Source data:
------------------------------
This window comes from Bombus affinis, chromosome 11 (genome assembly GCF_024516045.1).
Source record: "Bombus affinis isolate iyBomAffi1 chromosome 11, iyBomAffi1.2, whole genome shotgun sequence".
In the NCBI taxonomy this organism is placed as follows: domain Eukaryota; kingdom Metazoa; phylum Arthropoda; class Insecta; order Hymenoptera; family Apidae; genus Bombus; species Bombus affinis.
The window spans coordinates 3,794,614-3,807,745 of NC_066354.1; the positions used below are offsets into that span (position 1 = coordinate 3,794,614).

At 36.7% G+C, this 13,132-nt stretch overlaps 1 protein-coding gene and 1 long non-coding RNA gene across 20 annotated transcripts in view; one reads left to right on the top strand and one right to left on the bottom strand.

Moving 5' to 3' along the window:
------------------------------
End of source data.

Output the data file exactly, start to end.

This window comes from Bombus affinis, chromosome 11 (genome assembly GCF_024516045.1).
Source record: "Bombus affinis isolate iyBomAffi1 chromosome 11, iyBomAffi1.2, whole genome shotgun sequence".
In the NCBI taxonomy this organism is placed as follows: domain Eukaryota; kingdom Metazoa; phylum Arthropoda; class Insecta; order Hymenoptera; family Apidae; genus Bombus; species Bombus affinis.
The window spans coordinates 3,794,614-3,807,745 of NC_066354.1; the positions used below are offsets into that span (position 1 = coordinate 3,794,614).

At 36.7% G+C, this 13,132-nt stretch overlaps 1 protein-coding gene and 1 long non-coding RNA gene across 20 annotated transcripts in view; one reads left to right on the top strand and one right to left on the bottom strand.

Moving 5' to 3' along the window: